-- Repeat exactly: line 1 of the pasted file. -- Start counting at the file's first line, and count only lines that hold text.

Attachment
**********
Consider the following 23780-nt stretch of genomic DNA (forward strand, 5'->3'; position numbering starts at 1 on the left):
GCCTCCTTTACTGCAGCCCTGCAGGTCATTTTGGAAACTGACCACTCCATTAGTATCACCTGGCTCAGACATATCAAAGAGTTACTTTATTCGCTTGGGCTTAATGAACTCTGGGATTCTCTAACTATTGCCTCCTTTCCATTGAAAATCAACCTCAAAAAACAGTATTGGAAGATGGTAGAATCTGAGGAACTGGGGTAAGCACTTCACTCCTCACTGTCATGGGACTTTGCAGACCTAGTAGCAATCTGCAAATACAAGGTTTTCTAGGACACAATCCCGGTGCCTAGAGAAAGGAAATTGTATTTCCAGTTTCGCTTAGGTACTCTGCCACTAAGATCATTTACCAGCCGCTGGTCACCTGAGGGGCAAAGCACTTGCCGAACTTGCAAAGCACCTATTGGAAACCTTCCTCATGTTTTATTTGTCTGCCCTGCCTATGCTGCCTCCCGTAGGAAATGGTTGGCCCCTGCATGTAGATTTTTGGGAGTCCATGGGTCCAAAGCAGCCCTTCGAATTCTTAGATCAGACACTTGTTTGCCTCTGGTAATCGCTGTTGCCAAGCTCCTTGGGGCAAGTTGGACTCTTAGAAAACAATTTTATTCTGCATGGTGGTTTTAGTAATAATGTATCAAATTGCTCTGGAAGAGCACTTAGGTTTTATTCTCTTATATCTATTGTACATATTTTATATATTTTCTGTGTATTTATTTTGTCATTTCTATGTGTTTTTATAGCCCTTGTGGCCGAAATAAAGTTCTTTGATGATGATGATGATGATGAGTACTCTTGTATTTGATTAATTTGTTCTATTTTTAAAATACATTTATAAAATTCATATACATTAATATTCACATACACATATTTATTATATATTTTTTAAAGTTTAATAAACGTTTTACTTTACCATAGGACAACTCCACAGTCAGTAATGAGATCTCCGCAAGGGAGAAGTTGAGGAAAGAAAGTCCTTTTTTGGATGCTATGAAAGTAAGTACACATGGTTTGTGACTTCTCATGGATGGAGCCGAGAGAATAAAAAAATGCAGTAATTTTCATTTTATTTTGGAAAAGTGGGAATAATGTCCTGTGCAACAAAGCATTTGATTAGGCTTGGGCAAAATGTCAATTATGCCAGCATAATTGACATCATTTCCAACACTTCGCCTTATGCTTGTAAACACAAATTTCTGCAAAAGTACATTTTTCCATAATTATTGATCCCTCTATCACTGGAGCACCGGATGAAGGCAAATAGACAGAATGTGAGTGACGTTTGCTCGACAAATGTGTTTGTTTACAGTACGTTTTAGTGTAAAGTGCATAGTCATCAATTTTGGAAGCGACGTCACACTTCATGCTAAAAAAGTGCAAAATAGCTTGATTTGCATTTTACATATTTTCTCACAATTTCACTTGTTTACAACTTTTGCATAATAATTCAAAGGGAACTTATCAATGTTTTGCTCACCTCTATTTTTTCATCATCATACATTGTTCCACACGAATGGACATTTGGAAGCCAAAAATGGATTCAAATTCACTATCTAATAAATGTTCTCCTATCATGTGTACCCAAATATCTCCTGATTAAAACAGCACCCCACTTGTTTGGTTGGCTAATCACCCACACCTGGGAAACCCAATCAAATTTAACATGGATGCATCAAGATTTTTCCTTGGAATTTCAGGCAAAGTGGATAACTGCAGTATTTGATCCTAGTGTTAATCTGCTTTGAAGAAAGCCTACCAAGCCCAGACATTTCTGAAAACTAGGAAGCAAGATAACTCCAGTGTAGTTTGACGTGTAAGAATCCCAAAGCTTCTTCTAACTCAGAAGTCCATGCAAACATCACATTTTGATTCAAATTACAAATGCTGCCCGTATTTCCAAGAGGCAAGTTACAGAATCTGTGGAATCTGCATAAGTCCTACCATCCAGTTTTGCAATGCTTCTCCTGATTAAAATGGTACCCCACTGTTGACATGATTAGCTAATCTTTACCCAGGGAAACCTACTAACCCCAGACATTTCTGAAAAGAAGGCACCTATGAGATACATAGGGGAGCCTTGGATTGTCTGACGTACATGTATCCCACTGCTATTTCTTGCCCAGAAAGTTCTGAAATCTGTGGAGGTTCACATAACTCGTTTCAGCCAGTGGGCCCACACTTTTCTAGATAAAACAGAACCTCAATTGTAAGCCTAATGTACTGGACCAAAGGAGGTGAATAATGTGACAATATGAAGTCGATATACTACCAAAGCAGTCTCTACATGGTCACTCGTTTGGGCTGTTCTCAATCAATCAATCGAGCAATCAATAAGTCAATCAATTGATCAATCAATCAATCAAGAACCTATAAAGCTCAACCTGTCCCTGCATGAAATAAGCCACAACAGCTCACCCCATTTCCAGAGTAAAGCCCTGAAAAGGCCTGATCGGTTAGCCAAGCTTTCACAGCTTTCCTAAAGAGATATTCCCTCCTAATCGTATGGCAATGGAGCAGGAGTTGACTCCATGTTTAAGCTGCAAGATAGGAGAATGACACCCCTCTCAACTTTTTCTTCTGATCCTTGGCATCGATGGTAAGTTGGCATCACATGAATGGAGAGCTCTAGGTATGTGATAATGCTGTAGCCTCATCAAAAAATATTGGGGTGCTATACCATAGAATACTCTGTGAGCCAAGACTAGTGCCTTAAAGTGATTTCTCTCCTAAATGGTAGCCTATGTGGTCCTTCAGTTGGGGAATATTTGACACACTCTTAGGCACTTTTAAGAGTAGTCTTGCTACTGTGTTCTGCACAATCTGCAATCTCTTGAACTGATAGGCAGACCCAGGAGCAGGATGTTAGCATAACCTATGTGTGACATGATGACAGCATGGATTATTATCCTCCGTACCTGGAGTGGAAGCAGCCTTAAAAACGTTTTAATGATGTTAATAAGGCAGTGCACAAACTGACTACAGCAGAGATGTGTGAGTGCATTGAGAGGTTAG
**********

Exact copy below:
Consider the following 23780-nt stretch of genomic DNA (forward strand, 5'->3'; position numbering starts at 1 on the left):